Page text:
You may have heard of Joseph Campbell’s The Hero’s Journey, which presents this idea that every hero from Achilles to Luke Skywalker has a similar story structure. However, Campbell also says that this does not apply to women in literature. Maria Tartar responds to this with her own exploration of heroines in folklore who save the day not in spite of but due to their femininity.
This book explores curiosity as a trait women have used throughout history to deliver valuable knowledge back to their communities and ultimately seek out social justice. Tartar gives countless examples of this, from Nancy Drew’s sleuthing skills to the modern #MeToo movement. While science is often viewed as a “historically” male-dominated field, Tartar reminded me that curiosity and discovery are also “historically” feminine. These are activities women have been doing long before they were allowed into universities and laboratories. Thus, I hope it is helpful to any female scientist who needs some role models besides Marie Curie.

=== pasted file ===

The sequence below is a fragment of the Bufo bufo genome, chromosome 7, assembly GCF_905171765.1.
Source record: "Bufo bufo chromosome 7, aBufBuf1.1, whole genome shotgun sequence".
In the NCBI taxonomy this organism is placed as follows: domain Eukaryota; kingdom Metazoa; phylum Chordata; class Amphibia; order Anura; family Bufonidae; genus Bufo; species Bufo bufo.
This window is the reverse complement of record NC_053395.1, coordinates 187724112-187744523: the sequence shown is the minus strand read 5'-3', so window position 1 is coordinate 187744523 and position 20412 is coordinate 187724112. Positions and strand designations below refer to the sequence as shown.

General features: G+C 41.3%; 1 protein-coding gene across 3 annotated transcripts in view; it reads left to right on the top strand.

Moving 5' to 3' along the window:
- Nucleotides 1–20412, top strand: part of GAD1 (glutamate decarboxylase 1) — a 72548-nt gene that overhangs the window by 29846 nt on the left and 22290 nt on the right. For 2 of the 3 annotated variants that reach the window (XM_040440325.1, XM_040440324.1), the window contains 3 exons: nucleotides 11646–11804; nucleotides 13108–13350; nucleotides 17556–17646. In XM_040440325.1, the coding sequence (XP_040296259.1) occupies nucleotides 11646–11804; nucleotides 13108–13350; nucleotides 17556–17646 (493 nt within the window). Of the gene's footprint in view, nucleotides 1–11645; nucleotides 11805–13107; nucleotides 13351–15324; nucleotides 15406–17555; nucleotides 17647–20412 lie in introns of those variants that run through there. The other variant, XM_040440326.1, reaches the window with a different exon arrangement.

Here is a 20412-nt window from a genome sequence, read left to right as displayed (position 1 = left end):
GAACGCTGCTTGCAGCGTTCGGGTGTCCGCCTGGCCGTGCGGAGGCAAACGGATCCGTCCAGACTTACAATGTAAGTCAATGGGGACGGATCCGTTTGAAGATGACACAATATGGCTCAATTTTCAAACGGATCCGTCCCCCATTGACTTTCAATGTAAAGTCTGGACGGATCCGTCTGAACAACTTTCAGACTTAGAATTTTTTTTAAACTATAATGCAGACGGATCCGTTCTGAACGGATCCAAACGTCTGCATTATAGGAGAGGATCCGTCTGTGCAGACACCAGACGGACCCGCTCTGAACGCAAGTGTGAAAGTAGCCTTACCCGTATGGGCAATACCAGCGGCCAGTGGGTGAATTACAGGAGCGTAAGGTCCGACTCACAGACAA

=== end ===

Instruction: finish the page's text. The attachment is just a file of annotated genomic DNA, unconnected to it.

While I could go on for longer, I’ll end this piece with the warning that these books made me fall in love with science, but they might not do the same for you. I would not say that this piece recommends any of the books above but rather recommends that you find the books that make you fall in love with your field, whether you’re a Biomedical Engineering or Psychology major. Reach out to friends, browse Goodreads or ask the staff at Greedy Reads for a recommendation. You’re one step away from falling into something new.
Ellie Rose Mattoon is a junior from Austin, Texas majoring in Molecular and Cellular Biology and Public Health.
SciPinions aims to offer students an outlet to present their opinion on debates in the scientific, technological or health fields. The opinions presented in this piece do not represent the view of The News-Letter.